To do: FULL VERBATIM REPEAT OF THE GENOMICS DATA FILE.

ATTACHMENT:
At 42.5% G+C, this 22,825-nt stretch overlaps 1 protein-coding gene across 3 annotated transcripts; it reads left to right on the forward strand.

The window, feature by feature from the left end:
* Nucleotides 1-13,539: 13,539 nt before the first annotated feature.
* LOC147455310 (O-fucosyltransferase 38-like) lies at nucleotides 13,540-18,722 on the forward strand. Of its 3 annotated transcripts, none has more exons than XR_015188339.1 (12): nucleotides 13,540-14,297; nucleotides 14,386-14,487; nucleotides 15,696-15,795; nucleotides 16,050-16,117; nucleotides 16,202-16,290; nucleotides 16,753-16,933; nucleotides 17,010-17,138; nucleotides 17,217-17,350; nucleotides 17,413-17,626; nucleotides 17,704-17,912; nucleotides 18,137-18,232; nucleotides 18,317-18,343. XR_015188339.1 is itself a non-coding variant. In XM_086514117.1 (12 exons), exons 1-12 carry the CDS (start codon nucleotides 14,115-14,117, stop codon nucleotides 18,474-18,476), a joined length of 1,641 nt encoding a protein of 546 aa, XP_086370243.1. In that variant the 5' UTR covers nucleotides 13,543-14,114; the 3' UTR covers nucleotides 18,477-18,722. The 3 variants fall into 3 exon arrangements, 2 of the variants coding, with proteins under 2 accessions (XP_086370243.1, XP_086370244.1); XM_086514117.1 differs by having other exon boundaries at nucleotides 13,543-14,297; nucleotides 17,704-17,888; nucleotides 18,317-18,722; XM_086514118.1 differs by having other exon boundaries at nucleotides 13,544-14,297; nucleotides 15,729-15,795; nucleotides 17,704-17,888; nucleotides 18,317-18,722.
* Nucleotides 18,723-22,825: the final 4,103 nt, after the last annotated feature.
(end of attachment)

At 42.5% G+C, this 22,825-nt stretch overlaps 1 protein-coding gene across 3 annotated transcripts; it reads left to right on the forward strand.

The window, feature by feature from the left end:
* Nucleotides 1-13,539: 13,539 nt before the first annotated feature.
* LOC147455310 (O-fucosyltransferase 38-like) lies at nucleotides 13,540-18,722 on the forward strand. Of its 3 annotated transcripts, none has more exons than XR_015188339.1 (12): nucleotides 13,540-14,297; nucleotides 14,386-14,487; nucleotides 15,696-15,795; nucleotides 16,050-16,117; nucleotides 16,202-16,290; nucleotides 16,753-16,933; nucleotides 17,010-17,138; nucleotides 17,217-17,350; nucleotides 17,413-17,626; nucleotides 17,704-17,912; nucleotides 18,137-18,232; nucleotides 18,317-18,343. XR_015188339.1 is itself a non-coding variant. In XM_086514117.1 (12 exons), exons 1-12 carry the CDS (start codon nucleotides 14,115-14,117, stop codon nucleotides 18,474-18,476), a joined length of 1,641 nt encoding a protein of 546 aa, XP_086370243.1. In that variant the 5' UTR covers nucleotides 13,543-14,114; the 3' UTR covers nucleotides 18,477-18,722. The 3 variants fall into 3 exon arrangements, 2 of the variants coding, with proteins under 2 accessions (XP_086370243.1, XP_086370244.1); XM_086514117.1 differs by having other exon boundaries at nucleotides 13,543-14,297; nucleotides 17,704-17,888; nucleotides 18,317-18,722; XM_086514118.1 differs by having other exon boundaries at nucleotides 13,544-14,297; nucleotides 15,729-15,795; nucleotides 17,704-17,888; nucleotides 18,317-18,722.
* Nucleotides 18,723-22,825: the final 4,103 nt, after the last annotated feature.